by Will Sweger
In an unexpected move, the Seattle Times Editorial Board recently published an endorsement of Pat Murakami, a South Seattle small business owner running for the Seattle’s Ninth City Council Seat against incumbent M. Lorena González. The South Seattle Emerald took a moment to ask Murakami for additional detail on her stances.
Emerald: The Seattle Times’ endorsement of you claimed, “Half the population lives in single-family homes and their neighborhoods are Seattle’s bedrock, yet the City Hall echo chamber tends to view both as obstacles to development.” What is your take on that statement and what policies would you like to see put into place regarding single-family housing in Seattle?
Pat Murakami: Some single-family homes are extremely old. The house that I live in was built over a hundred years ago. It’s carbon neutral. So to tear it down and replace it with a new home is environmentally wasteful because my house will likely stand at least 50-100 years after some of this new construction falls down because it’s not the same quality as these older homes.
When we permit a speculator to tear down a single family home, let’s say it sold for $800,000 which is not really affordable, and build in its place a Lego house which is this new construction with no design, that doesn’t fit into the character of the homes in the neighborhood, and they sell it for 1.5 million dollars. That is not helping with Seattle housing affordability.
We now have millennials that want to get married, have children and move out of the apartments and into homes. I want them to be able to stay in Seattle and own a home. Single-family homes or condos are one of the best ways for people amass wealth for their senior years. I’m very concerned about the future of Social Security for young people.
I’ve been encouraging young people to get together with trusted friends, write a great buy-sell agreement and buy a house together. Each one lives in separate bedroom and then after a given number of years, [they] sell it, take the equity and maybe they have enough to go buy a place each on their own. [Right now] everything is being built to maximize profit for the developer, it’s not being built to provide quality to the purchaser.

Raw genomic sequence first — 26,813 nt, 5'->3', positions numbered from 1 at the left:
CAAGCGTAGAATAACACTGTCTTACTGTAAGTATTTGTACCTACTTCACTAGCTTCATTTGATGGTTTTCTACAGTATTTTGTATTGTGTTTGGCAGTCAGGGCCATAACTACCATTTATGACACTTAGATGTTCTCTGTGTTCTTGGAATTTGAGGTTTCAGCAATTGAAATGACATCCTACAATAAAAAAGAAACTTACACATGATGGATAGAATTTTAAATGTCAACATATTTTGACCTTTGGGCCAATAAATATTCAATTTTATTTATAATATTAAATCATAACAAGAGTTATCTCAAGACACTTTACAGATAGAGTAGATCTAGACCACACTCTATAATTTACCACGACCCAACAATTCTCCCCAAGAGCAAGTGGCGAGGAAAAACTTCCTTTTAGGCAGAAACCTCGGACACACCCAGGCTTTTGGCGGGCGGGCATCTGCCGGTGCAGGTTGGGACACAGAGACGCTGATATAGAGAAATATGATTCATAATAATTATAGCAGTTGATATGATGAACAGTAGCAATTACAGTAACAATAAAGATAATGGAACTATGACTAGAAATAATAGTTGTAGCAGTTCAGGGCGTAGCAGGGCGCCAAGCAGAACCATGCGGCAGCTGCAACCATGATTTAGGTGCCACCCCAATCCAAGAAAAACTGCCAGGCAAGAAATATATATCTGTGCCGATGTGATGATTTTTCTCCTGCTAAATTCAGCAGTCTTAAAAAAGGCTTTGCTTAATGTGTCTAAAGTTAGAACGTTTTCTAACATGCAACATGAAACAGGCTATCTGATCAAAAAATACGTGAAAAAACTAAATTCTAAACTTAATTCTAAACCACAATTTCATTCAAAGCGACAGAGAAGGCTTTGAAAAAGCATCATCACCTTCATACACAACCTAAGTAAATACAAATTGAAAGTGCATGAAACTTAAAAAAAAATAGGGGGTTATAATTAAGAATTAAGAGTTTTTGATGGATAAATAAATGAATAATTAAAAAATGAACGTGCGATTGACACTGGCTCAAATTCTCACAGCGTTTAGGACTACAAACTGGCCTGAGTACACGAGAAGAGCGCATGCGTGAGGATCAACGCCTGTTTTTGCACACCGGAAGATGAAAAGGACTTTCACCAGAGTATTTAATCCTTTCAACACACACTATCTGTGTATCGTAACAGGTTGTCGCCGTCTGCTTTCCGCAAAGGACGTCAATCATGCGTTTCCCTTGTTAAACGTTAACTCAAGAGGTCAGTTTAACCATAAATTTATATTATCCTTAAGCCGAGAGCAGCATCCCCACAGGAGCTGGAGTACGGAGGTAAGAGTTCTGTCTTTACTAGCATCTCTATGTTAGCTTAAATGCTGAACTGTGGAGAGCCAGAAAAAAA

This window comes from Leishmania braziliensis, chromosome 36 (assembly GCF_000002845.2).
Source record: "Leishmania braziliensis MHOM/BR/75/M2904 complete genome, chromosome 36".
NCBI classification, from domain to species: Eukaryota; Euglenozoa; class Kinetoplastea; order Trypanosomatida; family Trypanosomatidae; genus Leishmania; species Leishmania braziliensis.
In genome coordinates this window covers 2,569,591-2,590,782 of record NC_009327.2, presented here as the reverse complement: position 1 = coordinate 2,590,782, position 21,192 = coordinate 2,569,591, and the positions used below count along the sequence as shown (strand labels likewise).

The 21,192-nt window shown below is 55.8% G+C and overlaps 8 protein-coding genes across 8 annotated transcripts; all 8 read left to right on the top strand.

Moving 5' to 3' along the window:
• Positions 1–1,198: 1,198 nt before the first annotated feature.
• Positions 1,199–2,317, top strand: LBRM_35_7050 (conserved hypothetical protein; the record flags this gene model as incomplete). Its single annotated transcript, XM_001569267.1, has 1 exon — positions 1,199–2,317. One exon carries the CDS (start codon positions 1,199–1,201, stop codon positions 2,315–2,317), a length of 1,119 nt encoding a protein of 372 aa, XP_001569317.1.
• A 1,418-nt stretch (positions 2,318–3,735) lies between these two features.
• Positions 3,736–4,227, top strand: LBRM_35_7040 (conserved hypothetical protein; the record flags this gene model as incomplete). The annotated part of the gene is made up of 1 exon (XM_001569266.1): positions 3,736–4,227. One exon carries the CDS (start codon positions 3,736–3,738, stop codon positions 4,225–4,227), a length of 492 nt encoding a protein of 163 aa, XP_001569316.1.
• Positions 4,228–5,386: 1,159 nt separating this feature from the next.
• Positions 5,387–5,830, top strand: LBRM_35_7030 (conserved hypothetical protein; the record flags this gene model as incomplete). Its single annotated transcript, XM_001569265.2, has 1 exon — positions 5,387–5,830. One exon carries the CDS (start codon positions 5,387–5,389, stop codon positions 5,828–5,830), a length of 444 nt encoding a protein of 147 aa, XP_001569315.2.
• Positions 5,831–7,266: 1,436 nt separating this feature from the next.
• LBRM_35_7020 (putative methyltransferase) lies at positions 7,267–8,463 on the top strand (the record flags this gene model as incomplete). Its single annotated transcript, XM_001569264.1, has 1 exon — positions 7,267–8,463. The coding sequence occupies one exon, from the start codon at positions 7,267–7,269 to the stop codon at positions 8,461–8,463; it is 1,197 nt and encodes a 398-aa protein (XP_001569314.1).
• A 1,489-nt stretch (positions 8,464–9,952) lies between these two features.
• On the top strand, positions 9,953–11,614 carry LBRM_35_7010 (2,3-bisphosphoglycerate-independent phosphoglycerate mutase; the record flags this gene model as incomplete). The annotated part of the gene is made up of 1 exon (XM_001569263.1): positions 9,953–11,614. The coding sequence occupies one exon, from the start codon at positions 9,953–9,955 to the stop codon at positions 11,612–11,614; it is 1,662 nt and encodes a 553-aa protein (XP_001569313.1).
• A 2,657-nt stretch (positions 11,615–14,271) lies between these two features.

Emerald: What role do you feel Seattle city council members should fill when itcomes to focusing on day to day operations versus national social justice efforts?
Murakami: Social justice does impact Seattle residents. The focus needs to be on social justice as it pertains to Seattle residents rather than worrying about a national stance, we need to think locally and serve the people who live in Seattle.
Emerald: What is your stance on progressive income taxes?
Murakami: I think we need a state-wide income tax that reduces sales and property taxes so that we get rid of the regressive element. If we somehow win the lawsuit, which is very unlikely, for the tax that the Seattle City Council is proposing right now that still won’t address regressive tax on our low-income families. In the very legislation itself they mention that low-income people are being taxed at an effective rate of 16.8% while those making $250,000 or more are being taxed at an effective rate of 2.4% so adding another 2% to their tax rate isn’t addressing the regressiveness.
Emerald: Are there any scenarios in your mind that would justify an increase in city taxes?
Murakami: I’d first like to say that I want to go through the budget with a fine-tooth comb and figure out where the waste is, where we’re not spending money as was allotted. So where would it be necessary? Well, our fire department is understaffed. Our police department is understaffed. We’re not prepared for a major disaster like an earthquake or if a rail car full of chlorine gas splits open on the tracks as it goes through Seattle. We need to be prepared. We’ve gotten so large, we have more renters so people are more disconnected from their neighbors and we need to have a plan of action if something should happen.
Emerald: What would you like to communicate to undecided voters?
Murakami: I think the big distinction between myself and the incumbent is that she is very much in the pocket of the big developers. I’m here for the 99 percent of us. I care about economic disparity, that’s probably one of the biggest issues facing the nation and facing our city right now. I want to put an emphasis on broader economic development beyond new construction and Amazon retail.
This interview has been lightly edited and condensed for clarity.